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PRESS RELEASE / ANNOUNCEMENTS Tuesday, June 12, 2018

Tribes, Landowners, and Climate Groups Expand Campaign to Build Solar Inside Keystone XL Pipeline Route

Crowdfunding will support solar panel installations in South Dakota and Nebraska ahead of TransCanada’s plans for clear-cutting this Fall

Lower Brule, South Dakota — Today, an Indigenous-led coalition of pipeline fighters launched the next phase of their campaign, called “Solar XL,” to install solar panels along the route of TransCanada’s Keystone XL pipeline. The solar panels, to be installed in Nebraska and South Dakota, will help power the homes, farms, and Indigenous spirit camps of communities resisting the pipeline. This clean & renewable energy project stands in contrast to the threat posed by Keystone XL to land and water, Indigenous rights, and the climate. The coalition behind the Solar XL campaign includes the Indigenous Environmental Network, Native Organizers Alliance, Brave Heart Society, Dakota Rural Action, Bold Nebraska, and 350.org. The campaign will be supported through crowdfunding.

View the fundraising campaign online: https://nokxlpromise.org/solarxl/

This effort builds upon the Solar XL campaign that supported solar installations in Nebraska last summer, on land that farmers and ranchers in the state would’ve been forced to give up to TransCanada. Shortly after in November of last year, Nebraska’s Public Service Commission (PSC) approved an alternate route for Keystone XL, which tribes, farmers, and ranchers continue to challenge in court. These new solar installations along the pipeline’s alternate route will include additional solar arrays on Nebraska farmland and mobile solar units built on unceded Indigenous territory near the Yankton Sioux and Cheyenne River Sioux Reservations in South Dakota.

The Keystone XL pipeline continues to face challenges in court, including an appeal filed by Nebraska tribes and landowners against the PSC decision and a federal lawsuit against Trump’s “presidential permit” for the project. Nearly 17,000 people have also signed the “Promise to Protect” and committed to join future action along the Keystone XL pipeline route when called upon by Indigenous leaders. Though TransCanada has yet to announce a final investor decision on Keystone XL, the pipeline company is expected to begin clear-cutting this Fall to prepare for construction in 2019. The Keystone XL pipeline would carry 830,000 barrels a day of tar sands oil.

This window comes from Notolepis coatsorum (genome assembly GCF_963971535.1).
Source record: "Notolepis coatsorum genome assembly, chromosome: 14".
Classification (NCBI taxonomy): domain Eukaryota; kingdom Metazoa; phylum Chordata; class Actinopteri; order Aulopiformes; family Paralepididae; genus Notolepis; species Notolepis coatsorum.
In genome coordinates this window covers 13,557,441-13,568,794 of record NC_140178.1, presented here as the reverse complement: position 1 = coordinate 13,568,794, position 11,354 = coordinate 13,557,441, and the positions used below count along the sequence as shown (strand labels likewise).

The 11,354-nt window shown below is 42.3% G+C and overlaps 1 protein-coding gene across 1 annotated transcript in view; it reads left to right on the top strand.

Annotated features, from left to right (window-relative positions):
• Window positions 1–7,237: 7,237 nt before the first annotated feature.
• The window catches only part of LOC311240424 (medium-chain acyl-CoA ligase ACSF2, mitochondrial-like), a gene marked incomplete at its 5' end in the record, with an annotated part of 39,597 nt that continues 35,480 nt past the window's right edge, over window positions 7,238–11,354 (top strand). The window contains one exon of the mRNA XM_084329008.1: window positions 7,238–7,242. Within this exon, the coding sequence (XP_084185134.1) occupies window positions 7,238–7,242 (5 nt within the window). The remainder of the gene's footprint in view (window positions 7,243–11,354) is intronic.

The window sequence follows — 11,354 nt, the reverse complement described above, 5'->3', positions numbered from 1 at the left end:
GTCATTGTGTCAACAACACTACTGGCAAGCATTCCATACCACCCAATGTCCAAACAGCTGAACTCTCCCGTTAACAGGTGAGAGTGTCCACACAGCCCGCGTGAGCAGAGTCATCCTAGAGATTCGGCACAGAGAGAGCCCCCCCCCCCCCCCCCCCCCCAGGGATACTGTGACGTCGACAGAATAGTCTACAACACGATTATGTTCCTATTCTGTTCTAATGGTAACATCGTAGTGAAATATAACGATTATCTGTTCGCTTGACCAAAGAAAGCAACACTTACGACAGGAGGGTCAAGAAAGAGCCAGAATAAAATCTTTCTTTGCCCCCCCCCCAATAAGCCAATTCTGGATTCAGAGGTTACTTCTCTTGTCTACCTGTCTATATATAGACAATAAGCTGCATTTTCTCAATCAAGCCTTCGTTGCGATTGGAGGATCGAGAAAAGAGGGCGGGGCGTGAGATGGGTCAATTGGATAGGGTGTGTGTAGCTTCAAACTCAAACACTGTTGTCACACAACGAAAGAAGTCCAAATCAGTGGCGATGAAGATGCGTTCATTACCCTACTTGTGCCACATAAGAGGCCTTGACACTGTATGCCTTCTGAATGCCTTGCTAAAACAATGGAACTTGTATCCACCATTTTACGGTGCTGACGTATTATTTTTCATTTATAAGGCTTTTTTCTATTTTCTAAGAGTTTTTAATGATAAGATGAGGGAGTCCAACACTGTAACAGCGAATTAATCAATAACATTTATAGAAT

The solar arrays and mobile solar units built through Solar XL will not only provide renewable energy and demonstrate the fossil-free world we need, they will be part of resistance efforts as signers of the “Promise to Protect” rise up to defend them if necessary. Solar energy has been a powerful tool in Native-led efforts to put renewable energy solutions in the path of the problem, from the Lubicon Solar Project near Alberta’s tar sands, to the solar-powered ‘tiny homes’ in the path of the Trans Mountain pipeline in British Columbia, to the Lakota Solar Enterprise bringing clean energy sovereignty to Indian country. If TransCanada moves forward with construction of Keystone XL, thousands of people are ready to defend the renewable solar energy built in its path.

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